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China's Trade Surplus in 2007 Surges Almost 50 Percent


China had a record global trade surplus in 2007 and investment bank Merrill Lynch says it remains optimistic about Asia's future. Claudia Blume at VOA's Asia's News Center in Hong Kong has more on these and other business stories from the region.

China's trade surplus surged to a record $262 billion in 2007, up almost 50 percent from a year earlier.

China's surplus has created tensions with its main trading partners, particularly the United States and the European Union. They have put pressure on Beijing to let the country's currency appreciate. They say the renminbi is undervalued, giving Chinese exporters an unfair price advantage.

Investment bank Merrill Lynch says despite the economic slowdown in the United States, growth in Asia will remain strong in 2008. The bank says it expects the economy in China to grow by almost 11 percent and Asia as a whole by just under nine percent this year.

Timothy James Bond is chief economist for the Asia Pacific region in Merrill Lynch's Hong Kong office.

"The structural drivers of the Asian story remain very strong - the urbanization story, the infrastructure story, consumer demand in Asia, rising asset prices, rising property prices - those are going to remain very strong drivers of Asian domestic demand," he said.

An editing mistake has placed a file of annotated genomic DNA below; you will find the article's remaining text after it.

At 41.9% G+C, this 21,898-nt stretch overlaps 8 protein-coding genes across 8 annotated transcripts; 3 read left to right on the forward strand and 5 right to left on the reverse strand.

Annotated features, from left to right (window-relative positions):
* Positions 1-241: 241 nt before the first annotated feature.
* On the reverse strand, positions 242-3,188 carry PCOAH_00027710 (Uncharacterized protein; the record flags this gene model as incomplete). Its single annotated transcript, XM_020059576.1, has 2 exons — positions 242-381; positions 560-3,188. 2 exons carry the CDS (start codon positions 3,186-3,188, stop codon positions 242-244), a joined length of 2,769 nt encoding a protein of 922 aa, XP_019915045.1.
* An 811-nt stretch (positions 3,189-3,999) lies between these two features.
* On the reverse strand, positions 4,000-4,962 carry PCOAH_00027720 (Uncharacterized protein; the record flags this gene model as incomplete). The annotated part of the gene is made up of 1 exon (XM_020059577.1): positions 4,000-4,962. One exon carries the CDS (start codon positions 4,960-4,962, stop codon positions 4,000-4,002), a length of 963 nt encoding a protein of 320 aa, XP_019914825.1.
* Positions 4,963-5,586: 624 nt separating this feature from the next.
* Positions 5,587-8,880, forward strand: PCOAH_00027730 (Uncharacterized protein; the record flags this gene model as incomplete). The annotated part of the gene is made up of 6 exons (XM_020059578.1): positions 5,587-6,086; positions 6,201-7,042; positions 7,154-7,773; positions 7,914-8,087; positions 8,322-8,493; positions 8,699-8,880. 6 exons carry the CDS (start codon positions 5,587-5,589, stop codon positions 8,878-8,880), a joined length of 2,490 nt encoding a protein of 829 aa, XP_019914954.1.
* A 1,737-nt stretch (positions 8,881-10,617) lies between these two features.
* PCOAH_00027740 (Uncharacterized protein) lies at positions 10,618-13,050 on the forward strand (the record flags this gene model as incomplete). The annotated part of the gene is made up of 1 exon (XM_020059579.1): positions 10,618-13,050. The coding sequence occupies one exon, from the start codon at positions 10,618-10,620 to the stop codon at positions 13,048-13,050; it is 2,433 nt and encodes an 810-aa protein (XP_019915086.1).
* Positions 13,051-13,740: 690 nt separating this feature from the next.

Bond says global markets will be rocky this year because of a downturn on the U.S. housing market, concerns about credit quality and about liquidity in the global banking system. But he says huge amounts of savings in Asia will help alleviate those concerns.

"Asian savings are helping the global economy. They will help resolve the credit crunch, they will help to recapitalize the global banking system."

Automobile sales in Vietnam almost doubled in 2007 compared with a year earlier. A total of 80,000 vehicles were sold in the country last year. A fourth of those were produced by Japanese automaker Toyota.

In other news from Vietnam, the country reached an agreement with neighbor Laos to jointly search for oil and gas in two southern Lao provinces. State-owned PetroVietnam will lead the search in the Lao provinces of Champasak and Salavan.

And international rating agency Standard and Poor's assigned its first credit rating to a Cambodian bank. It assigned Acleda Bank, Cambodia's third-largest lender, a B-plus credit rating. This means its bonds and other debt are considered somewhat risky.

Standard and Poor's said that Cambodia's banking sector is poised to have strong growth opportunities as the country's economy gains momentum. But the rating agency said that the Cambodian system is still fragmented and lacks financial depth.

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